It may not be stretching it to say that at heart Koons is a utopian, even a religious, artist.
— San Francisco Examiner (12/11/92)
The Koons objects, like everyday objects, long to be given deep meaning, but all attempts are futile. The Examiner says that "he is holding up a mirror to show what America looks like by grossly imitating the shallowness, perversity and emptiness of commercial society." The keyword in this quote, I think, is "imitate". Koons' mirror is but a hollowed reflection, robbed of all meaning. Koons' (re)contextualizations of cute rabbits, Michael Jackson, alcohol ads and vacuum cleaners serve to remove these objects from their meaningful(less) everyday context by placing them in a museum, the authorized space for meaninglessness in commodity culture. Koons appropriates not to reinvigorate the meanings of the meaningless everyday, but rather to reverse this, to remove the meaning from the everyday. Unfortunately, this experience becomes tainted if we've had any contact with the phenomena of mass media spectacles and Koons himself. Koons' readymade vacuity goes unmodified; what we see is really what we get.
I believe that I'm going to be a major, major player in end-of-the-century art. But I'm not really an egotist. I was born clever and I'm trying to reveal this to other people so they can enjoy life as fully as I am.
— Jeff Koons
The Koons persona must also be understood to lie on the surface. He is a devilishly handsome white stockbroker-playboy turned to art, and he makes little claim for being anything more. Without the depth of an outside position, Koons' words must be understood as none other than the vacuous and commonplace words of a confident bourgeois entrepreneur. Similarly, the superstars Candy Darling or Ondine would speak for Warhol about art, politics, etc. in his interviews. Not knowing the larger context of these topics, they could readily proffer straightforwardly unreflective comments. As a superstar, Koons is naively unsuspecting of his complex position within historical institutions. Koons, positioned as stockbroker/entrepreneur, removes the last vestiges of depth, conceding his historical status completely to commercial culture. Not trying to be a world-historical artist, Koons' importance resides in his complete manifestation of the slick surface.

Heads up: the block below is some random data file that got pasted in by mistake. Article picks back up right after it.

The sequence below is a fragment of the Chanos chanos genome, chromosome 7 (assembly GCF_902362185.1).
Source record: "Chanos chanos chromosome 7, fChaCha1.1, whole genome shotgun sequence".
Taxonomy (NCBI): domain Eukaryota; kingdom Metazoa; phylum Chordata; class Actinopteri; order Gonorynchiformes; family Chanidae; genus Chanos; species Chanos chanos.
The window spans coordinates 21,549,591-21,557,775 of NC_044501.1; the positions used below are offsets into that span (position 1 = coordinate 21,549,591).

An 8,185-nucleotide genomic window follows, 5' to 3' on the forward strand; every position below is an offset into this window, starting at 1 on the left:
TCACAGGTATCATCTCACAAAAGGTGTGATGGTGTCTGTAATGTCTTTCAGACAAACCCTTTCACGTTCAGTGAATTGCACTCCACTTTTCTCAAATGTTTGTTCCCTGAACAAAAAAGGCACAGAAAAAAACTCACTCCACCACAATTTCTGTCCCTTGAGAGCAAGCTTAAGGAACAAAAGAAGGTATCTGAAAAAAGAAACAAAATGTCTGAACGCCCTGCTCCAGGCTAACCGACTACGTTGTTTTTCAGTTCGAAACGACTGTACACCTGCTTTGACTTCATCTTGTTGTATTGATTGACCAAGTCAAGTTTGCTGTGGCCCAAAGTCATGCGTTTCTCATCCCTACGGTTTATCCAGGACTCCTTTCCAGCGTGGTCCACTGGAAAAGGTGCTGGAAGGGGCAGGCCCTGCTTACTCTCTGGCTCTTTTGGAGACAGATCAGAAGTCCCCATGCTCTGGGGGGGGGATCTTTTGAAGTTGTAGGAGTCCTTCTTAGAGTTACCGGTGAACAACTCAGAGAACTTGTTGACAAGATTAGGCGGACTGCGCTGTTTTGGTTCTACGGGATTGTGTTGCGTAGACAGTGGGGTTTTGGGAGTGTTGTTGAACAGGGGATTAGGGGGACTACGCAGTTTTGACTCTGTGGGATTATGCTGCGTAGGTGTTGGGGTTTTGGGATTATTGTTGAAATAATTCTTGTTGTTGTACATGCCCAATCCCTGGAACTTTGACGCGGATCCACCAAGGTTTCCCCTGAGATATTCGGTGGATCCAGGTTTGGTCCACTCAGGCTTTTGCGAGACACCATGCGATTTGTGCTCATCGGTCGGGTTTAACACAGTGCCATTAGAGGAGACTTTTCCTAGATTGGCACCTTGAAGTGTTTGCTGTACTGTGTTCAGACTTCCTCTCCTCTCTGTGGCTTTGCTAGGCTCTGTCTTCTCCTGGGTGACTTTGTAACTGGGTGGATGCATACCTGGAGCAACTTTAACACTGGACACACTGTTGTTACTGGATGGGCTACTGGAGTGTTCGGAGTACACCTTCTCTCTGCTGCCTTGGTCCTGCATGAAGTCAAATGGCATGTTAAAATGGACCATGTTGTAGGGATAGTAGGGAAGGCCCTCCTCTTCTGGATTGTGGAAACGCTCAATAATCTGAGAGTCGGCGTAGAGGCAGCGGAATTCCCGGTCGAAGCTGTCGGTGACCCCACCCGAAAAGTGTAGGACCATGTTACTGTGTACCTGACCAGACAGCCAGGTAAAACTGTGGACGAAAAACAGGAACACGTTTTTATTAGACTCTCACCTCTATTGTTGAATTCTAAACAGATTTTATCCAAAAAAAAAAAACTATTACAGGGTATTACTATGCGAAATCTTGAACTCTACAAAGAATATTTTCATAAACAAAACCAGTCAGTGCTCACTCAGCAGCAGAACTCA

Koons is not exploiting the media for avant-garde purposes. He's in cahoots with the media. He has no message. It's self-advertisement, and I find that repulsive.
— Rosalind Krauss
I don't mind having Koons try to put one over on us, but is seems dangerous (if not disastrous to the state of mass spectatorship) that the discourses and interpretations surrounding the art world play Koons straight, granting him depth as a critical commentator. The interpretations, meanings and histories which surround and seem to preexist the Koons retrospective constitute a potentially hazardous position for the well-meaning spectator. In doing so, the Koons exhibition and the phenomena surrounding it bring "cynical spectatorship" to the Bay Area. The tendency "allows one to be simultaneously both above it all and complicit with it," while allowing us to "feel like we're in on the joke, rather than being the butt of it" (Joe Sartelle, "Cynicism and the Election," Bad Subjects, Oct. 1992). In order to survey the indeterminate meanings surrounding the status of art and the art world, we must look beyond the media's exaltation of Koons. His meaninglessness ought not to be taken too seriously; for those who truly care about the state of American culture, the Koons phenomenon may come as a slap in the face.
D.S. Baker is an artist/student in Oakland.